Voleur de Roses captures the chaos of a rose garden shattered by a thunderstorm. The rose notes are dark and spicy and rounded with plum. Patchouli captures the smell of rain, muddy earth, and lightning in the air. The name translates from French as "The Rose Thief," seeming to refer to how nature, with her destructive forces, has stolen back the rose from an idea of perfection—and created something entirely more perfect than what was there before.
Michel Almairac began learning about the art of perfume at the Roure School in 1972. He is internationally recognized as one of the world’s most masterful perfumers and has created more than 75 perfumes over the last 30 years for brands such as Burberry, Chloe, Escada, Gucci, and more. Almairac created Voleur de Roses for L'Artisan Parfumeur and currently is part of the Robertet Group. Learn more about Michel Almairac.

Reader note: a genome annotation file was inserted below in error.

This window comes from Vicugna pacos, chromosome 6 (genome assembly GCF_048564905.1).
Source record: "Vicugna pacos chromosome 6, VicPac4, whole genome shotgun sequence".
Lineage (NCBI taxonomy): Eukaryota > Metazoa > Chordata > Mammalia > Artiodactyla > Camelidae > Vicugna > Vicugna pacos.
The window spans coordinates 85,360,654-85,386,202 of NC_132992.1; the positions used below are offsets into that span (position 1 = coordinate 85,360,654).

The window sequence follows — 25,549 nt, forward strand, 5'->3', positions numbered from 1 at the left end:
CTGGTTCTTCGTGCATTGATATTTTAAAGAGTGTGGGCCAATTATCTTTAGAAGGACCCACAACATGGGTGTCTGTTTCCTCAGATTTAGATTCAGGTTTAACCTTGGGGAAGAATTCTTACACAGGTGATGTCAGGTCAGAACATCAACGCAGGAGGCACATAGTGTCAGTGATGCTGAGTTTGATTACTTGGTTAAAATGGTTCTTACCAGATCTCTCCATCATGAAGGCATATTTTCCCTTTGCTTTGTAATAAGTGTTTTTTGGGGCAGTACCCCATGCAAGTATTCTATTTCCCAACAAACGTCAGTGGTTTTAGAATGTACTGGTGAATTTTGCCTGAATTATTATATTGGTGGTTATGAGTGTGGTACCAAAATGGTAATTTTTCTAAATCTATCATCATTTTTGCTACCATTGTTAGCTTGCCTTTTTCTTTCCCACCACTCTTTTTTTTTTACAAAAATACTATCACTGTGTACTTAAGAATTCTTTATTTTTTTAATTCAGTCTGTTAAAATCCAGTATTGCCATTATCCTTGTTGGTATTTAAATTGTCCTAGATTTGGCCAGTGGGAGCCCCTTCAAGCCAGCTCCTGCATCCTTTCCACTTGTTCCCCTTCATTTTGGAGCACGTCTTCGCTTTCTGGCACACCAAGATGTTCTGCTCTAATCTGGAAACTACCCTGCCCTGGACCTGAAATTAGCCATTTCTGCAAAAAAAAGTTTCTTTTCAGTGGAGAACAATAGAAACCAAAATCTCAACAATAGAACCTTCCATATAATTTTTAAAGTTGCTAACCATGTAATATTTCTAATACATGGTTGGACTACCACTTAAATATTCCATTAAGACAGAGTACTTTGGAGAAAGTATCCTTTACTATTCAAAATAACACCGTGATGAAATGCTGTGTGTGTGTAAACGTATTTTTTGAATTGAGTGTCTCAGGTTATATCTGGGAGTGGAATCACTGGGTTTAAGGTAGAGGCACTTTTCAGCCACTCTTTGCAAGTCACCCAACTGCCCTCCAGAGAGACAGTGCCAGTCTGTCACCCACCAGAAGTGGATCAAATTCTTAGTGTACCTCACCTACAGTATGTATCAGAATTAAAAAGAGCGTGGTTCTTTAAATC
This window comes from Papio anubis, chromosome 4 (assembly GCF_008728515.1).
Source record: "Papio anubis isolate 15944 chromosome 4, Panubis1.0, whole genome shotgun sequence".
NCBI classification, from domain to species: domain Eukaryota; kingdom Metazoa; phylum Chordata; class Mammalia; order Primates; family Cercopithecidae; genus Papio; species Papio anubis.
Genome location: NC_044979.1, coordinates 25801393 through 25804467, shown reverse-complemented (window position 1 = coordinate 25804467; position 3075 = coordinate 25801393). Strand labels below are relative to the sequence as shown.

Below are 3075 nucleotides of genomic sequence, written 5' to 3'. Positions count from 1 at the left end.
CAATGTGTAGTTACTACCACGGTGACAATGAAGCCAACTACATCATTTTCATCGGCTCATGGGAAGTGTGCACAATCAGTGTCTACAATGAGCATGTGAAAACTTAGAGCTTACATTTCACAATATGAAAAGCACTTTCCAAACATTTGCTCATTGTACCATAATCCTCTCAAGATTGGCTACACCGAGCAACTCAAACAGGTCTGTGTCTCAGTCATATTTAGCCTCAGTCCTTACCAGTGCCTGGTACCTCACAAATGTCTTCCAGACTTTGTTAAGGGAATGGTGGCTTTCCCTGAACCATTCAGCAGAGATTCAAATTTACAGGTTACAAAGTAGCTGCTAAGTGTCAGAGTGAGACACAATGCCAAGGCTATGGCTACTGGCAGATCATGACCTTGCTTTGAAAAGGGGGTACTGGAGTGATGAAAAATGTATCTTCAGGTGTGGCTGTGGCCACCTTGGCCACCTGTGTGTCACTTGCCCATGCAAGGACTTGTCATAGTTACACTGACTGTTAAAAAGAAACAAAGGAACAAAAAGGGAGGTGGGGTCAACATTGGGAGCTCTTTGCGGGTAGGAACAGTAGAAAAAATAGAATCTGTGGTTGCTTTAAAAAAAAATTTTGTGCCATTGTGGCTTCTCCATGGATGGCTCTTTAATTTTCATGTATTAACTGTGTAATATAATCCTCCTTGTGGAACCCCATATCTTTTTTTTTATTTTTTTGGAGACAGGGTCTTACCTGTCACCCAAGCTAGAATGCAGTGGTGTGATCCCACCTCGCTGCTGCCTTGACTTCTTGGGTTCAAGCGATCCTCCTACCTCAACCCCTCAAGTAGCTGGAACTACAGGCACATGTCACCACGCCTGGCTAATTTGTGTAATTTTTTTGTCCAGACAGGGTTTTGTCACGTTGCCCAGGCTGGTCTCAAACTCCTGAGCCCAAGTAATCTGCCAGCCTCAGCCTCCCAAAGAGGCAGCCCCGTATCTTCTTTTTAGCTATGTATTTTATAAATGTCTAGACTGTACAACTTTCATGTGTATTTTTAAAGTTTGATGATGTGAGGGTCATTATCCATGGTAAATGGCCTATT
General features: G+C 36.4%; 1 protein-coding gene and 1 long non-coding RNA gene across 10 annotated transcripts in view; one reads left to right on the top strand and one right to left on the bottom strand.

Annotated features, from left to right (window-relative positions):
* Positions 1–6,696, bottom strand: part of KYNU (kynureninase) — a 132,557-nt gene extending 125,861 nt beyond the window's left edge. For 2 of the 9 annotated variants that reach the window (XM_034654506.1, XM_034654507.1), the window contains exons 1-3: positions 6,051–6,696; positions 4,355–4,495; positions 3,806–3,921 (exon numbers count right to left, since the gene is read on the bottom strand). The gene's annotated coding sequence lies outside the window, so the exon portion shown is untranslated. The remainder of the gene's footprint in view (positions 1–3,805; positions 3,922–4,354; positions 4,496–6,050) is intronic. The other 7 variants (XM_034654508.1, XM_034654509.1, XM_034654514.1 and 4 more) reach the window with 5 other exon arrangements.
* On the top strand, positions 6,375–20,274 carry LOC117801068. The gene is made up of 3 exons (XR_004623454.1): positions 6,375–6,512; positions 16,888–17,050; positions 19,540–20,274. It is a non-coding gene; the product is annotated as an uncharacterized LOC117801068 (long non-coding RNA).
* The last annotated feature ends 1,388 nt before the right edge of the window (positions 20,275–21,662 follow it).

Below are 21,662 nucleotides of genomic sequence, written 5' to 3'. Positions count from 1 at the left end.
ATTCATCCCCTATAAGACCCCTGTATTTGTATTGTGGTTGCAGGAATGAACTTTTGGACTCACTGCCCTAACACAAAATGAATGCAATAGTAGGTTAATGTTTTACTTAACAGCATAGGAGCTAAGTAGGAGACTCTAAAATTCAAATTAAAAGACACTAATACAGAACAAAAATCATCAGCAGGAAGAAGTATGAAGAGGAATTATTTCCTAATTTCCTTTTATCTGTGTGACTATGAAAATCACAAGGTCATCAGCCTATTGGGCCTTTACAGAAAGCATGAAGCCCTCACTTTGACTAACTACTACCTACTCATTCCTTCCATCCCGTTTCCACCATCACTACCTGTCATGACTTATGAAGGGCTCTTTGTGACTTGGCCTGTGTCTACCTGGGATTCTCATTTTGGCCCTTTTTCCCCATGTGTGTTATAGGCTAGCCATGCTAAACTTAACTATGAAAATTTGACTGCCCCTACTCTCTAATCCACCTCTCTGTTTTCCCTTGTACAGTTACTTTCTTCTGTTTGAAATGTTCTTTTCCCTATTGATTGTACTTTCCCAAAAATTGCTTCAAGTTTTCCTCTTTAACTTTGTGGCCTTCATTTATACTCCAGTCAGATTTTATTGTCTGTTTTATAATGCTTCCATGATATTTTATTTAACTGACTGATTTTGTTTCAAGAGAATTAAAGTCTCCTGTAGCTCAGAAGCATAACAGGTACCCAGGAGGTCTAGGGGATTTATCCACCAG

Voleur de Roses was inspired by a collision of nature: the beauty of a rose garden and the destructive forces of a thunderstorm.